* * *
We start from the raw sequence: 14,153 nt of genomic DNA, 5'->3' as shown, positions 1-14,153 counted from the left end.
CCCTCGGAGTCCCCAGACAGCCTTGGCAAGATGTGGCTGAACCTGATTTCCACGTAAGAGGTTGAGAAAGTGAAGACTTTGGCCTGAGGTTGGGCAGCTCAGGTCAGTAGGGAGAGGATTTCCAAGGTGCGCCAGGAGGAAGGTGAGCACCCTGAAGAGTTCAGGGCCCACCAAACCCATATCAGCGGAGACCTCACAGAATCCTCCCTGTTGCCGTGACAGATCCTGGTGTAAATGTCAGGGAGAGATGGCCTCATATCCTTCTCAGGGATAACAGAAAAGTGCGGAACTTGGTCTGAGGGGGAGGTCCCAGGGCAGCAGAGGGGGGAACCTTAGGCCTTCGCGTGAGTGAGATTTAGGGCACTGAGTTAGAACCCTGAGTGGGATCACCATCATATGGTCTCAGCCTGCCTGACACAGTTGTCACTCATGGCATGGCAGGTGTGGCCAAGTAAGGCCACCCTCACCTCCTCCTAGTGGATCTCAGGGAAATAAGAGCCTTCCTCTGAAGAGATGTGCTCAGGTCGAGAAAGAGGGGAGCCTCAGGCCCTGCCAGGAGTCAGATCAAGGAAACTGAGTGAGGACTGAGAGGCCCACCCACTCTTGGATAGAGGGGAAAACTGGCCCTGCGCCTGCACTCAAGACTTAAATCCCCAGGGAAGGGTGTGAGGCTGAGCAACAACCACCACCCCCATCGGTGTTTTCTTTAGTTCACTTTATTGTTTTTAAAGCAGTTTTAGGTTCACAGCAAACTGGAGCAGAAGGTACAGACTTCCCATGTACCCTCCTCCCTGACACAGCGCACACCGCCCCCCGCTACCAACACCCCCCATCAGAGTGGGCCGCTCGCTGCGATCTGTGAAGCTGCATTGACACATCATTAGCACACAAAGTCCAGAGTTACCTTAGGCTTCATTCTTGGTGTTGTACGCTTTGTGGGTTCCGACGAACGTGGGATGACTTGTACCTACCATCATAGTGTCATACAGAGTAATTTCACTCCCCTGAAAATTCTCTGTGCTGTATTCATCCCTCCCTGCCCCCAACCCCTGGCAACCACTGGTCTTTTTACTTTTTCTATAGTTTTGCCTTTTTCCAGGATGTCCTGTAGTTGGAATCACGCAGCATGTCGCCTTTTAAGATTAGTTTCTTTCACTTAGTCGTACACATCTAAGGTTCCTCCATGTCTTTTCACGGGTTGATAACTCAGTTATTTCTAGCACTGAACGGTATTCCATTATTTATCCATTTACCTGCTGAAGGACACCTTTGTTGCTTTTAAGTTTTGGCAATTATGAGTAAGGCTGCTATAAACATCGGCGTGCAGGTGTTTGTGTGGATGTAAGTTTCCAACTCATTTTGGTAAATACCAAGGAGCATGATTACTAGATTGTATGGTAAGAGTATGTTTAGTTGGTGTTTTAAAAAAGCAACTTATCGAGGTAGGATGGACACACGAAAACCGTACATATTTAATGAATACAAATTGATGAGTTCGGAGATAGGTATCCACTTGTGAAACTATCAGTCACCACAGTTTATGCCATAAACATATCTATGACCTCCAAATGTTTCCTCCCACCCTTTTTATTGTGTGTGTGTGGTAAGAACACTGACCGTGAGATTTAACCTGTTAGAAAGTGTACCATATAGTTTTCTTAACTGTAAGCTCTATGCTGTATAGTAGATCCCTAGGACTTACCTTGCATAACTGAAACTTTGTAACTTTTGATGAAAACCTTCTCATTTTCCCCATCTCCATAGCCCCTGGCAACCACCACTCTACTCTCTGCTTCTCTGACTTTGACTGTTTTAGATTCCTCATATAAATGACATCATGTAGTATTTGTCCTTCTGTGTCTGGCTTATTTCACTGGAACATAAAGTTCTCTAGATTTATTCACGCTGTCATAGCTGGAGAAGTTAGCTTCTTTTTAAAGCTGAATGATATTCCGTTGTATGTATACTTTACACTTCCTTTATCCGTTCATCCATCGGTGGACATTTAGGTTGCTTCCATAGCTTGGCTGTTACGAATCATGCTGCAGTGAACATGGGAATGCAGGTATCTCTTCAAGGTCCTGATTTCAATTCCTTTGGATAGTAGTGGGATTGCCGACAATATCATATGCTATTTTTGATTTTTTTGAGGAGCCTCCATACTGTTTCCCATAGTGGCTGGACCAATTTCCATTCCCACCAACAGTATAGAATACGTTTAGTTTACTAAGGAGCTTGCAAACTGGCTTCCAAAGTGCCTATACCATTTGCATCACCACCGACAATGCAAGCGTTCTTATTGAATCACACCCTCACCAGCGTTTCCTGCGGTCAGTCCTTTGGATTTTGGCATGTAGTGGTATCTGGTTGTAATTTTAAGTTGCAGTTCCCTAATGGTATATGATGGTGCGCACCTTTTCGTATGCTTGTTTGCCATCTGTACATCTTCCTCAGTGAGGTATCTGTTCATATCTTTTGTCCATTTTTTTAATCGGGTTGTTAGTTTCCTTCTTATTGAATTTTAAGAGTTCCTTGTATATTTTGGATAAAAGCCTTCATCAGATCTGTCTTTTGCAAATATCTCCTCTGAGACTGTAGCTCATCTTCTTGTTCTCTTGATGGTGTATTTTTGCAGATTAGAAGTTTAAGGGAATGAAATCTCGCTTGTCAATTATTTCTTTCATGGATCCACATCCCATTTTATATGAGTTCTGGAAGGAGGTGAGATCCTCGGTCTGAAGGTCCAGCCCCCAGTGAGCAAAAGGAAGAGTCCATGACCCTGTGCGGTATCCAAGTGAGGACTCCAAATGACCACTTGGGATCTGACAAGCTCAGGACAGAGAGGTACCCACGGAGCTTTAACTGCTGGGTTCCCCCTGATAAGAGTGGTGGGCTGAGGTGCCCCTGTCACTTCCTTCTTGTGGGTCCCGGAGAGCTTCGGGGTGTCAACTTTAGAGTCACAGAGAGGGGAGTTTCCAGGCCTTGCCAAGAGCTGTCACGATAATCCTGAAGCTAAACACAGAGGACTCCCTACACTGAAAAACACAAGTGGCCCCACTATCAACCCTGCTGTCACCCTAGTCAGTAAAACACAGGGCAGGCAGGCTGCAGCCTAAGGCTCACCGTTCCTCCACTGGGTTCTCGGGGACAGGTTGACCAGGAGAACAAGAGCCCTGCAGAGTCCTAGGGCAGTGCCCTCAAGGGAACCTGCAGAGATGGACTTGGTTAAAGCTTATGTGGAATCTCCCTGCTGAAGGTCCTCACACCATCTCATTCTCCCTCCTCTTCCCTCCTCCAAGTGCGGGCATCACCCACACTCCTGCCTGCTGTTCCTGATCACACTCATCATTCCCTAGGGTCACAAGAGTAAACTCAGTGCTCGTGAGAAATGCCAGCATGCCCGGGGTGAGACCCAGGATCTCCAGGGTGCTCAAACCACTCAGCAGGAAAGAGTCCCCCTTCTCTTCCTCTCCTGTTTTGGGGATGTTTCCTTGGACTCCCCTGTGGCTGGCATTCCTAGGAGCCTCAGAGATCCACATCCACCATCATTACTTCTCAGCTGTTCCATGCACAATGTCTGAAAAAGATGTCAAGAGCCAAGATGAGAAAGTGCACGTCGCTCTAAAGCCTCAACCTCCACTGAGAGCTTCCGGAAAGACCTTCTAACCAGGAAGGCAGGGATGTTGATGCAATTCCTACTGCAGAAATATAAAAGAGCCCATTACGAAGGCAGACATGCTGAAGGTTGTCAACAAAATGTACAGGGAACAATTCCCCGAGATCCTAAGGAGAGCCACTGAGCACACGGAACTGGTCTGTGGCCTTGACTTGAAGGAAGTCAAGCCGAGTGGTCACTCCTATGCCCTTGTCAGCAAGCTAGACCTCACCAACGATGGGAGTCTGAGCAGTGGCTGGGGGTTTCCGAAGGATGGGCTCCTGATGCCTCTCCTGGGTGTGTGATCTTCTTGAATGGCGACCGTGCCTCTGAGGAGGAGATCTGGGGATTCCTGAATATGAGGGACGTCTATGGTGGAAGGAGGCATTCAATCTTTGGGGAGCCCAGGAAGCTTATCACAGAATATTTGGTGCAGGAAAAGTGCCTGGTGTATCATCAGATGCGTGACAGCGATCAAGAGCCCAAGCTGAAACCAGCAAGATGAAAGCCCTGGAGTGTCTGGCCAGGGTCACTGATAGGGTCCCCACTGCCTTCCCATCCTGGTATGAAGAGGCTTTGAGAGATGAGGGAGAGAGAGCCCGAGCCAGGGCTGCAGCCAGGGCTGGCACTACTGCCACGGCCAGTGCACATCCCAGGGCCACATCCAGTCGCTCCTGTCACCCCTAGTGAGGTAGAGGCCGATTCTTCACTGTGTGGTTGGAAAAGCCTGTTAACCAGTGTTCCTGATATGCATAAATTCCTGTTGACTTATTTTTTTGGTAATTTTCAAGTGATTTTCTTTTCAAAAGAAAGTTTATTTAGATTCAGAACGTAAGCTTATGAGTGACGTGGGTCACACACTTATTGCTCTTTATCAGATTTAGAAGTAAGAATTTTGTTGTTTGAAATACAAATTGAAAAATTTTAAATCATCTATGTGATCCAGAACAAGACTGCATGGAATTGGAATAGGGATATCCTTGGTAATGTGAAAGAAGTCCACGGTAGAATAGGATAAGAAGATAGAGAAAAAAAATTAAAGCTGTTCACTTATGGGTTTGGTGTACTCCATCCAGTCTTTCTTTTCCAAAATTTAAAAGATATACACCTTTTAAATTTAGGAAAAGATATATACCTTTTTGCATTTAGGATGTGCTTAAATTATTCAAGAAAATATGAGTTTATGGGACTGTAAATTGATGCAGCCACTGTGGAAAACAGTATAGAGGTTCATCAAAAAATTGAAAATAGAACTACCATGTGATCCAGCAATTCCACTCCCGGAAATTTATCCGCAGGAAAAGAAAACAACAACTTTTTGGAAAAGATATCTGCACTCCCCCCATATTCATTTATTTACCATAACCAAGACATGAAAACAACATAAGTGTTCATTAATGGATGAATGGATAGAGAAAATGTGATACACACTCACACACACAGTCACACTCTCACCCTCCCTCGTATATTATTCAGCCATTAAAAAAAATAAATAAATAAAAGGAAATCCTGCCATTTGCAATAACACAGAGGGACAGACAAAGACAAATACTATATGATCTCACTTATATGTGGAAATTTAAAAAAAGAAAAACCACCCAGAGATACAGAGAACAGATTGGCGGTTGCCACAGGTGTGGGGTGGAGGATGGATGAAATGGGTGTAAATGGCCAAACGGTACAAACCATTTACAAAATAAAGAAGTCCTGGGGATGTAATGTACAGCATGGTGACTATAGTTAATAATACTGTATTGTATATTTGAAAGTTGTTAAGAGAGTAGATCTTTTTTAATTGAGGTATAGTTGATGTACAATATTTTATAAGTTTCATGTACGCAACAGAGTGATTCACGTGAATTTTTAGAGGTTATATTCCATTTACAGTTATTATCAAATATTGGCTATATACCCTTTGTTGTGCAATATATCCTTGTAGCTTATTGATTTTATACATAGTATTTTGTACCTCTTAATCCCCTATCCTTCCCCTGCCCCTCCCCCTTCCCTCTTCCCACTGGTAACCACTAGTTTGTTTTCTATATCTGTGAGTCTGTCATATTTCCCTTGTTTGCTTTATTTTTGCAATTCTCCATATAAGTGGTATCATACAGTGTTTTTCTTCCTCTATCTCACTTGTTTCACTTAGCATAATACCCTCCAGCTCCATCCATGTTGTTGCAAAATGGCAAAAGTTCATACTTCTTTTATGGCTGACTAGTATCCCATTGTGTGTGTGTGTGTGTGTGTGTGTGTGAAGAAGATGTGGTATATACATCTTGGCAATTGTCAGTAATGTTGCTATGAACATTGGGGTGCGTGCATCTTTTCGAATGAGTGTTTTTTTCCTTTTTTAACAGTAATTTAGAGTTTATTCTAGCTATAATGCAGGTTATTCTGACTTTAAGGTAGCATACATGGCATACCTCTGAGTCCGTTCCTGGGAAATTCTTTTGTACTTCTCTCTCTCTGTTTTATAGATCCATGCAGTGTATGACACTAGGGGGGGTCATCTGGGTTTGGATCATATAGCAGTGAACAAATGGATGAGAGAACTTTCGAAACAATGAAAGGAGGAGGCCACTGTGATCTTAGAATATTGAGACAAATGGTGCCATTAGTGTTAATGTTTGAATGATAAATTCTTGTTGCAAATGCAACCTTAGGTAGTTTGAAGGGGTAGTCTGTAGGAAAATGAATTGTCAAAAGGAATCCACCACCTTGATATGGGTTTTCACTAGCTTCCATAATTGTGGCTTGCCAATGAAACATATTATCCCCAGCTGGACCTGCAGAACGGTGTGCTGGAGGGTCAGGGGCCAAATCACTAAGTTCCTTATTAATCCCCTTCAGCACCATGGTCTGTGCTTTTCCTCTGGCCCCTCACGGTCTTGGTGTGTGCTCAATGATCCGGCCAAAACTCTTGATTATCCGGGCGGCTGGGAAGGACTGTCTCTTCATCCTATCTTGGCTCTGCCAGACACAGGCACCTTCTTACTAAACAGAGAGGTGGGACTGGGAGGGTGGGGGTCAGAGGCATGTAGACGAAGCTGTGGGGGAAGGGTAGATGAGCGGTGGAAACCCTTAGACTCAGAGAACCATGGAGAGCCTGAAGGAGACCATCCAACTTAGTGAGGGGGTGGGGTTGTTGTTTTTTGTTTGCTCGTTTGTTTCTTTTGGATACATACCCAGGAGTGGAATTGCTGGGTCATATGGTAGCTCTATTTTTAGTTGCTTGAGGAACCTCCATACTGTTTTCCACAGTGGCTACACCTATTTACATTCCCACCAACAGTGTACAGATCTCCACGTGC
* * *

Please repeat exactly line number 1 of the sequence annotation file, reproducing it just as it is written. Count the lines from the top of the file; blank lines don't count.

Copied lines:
We start from the raw sequence: 14,153 nt of genomic DNA, 5'->3' as shown, positions 1-14,153 counted from the left end.